Bourbon Street, also called Rue Bourbon, has not always held the rowdy reputation it holds today. Historically it was simply a residential neighborhood with a predominantly Creole population. Though there is some debate as to how rowdy Bourbon Street might have been in the 1800s (certainly, pirates, voodoo queens, and other professions operated more openly in New Orleans than in other parts of the country), historians posit its current reputation did not exist until World War II.
During World War II, it became lucrative to sell New Orleans' more illustrious reputation as traditional to young servicemen looking to escape their struggles. Bars and brothels flourished and began popping up all around the French Quarter, but most specifically along the Rue Bourbon. During this time traditional celebrations like Mardi Gras grew and took on new significance, as soldiers sought ever more reason to celebrate during their breaks.
Moreover, when New Orleans' historic red-light district, Storyville, was shut down in the 1920s, there remained a demand for the same jazz music, which had previously been played in brothel living rooms. Many of the former Storyville musicians migrated to the new Bourbon Street location. At the time, jazz music signified to many the sounds of the red light district and thus may have contributed to the growing reputation of Bourbon Street.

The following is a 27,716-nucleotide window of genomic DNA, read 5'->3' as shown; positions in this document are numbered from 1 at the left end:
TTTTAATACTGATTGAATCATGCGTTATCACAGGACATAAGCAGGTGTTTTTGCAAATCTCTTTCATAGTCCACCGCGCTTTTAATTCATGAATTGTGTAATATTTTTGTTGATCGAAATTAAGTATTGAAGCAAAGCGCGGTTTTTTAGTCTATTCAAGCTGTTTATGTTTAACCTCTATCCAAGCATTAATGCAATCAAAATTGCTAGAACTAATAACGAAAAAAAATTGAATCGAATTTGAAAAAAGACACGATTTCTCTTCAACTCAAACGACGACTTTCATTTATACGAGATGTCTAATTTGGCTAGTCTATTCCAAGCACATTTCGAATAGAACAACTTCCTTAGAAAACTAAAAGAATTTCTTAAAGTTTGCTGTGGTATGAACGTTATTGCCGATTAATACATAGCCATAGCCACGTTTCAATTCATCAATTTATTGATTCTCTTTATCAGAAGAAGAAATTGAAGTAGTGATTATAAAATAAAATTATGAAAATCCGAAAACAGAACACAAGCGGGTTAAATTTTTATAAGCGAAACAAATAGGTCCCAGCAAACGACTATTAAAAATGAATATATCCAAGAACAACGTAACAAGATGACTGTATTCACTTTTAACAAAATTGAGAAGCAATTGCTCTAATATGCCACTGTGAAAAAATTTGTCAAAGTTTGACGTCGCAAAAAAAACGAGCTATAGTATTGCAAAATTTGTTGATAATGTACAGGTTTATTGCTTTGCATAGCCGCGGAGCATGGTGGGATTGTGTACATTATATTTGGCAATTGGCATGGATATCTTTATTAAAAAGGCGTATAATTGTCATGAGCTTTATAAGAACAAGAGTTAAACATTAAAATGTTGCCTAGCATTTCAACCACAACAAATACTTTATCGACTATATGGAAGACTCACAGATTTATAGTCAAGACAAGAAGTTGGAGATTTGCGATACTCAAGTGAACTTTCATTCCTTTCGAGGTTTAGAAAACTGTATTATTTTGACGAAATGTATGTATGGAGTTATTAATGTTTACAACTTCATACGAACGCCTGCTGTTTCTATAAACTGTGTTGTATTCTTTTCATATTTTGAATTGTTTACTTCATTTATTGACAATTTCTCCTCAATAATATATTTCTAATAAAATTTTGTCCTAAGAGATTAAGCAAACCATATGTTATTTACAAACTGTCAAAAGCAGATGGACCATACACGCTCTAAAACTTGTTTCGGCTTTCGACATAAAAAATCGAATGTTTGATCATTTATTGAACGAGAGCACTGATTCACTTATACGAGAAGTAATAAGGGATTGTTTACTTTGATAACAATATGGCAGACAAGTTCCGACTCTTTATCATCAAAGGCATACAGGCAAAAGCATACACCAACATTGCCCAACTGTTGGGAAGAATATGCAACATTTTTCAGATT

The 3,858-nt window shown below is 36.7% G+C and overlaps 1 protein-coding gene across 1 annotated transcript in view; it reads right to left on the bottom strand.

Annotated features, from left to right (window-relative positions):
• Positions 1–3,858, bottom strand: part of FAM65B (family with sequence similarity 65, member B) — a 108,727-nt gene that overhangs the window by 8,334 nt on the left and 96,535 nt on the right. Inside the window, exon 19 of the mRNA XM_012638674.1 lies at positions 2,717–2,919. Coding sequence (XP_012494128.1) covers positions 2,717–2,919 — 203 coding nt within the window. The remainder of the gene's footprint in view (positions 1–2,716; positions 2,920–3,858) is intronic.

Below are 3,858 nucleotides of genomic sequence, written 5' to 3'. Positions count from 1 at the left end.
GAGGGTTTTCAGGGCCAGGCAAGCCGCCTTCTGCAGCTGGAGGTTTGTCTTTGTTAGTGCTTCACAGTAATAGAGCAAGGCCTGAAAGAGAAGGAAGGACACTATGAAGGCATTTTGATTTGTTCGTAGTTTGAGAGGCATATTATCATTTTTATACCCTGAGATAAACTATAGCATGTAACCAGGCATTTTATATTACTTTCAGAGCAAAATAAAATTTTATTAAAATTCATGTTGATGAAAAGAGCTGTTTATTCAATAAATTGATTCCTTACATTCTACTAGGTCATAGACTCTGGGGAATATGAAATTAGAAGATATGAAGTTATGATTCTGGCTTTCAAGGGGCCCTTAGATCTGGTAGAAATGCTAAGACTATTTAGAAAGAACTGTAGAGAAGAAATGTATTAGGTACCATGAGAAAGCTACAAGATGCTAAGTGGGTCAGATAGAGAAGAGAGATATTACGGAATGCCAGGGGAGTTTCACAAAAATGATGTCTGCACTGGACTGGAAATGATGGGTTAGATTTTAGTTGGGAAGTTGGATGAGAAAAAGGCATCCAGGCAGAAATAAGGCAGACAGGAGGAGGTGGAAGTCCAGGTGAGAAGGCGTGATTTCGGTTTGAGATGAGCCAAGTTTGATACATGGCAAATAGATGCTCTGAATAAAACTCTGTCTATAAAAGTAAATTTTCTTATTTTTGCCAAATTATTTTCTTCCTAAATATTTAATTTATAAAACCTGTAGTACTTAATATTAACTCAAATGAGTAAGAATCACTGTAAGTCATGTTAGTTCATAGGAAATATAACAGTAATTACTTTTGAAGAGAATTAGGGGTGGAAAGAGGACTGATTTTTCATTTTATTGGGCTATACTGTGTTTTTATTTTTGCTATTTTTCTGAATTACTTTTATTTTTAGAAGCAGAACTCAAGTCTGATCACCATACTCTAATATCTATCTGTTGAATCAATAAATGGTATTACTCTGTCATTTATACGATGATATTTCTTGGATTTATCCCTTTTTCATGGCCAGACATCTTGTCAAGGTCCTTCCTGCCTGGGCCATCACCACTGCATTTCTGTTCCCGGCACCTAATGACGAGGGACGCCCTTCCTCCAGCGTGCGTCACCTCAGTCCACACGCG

By the 1940s, Bourbon Street was lined with bars and adult clubs, once again mixing the sounds of jazz with sex. In the 1960s, dance clubs, such as the Franck Studios, were well-known and operated openly.
Among the historic buildings along the street is Lafitte's Blacksmith Shop. Built in 1722, legend holds that the blacksmith shop was a front for the pirating activities of the Lafitte brothers.
The Old Absinthe House also holds interest to visitors to the city. Built in 1806 as an importing firm, the ground floor slowly morphed into a saloon. It was in 1874 that Cayetano Ferrer invented the famous Absinthe House Frappe, which can still be tasted today in this bar, though without the absinthe, as this is now an illegal ingredient in the U.S.
Of course, countless other historic building line Bourbon Street and are waiting to be explored by the curious traveler, who know how to ask the right questions.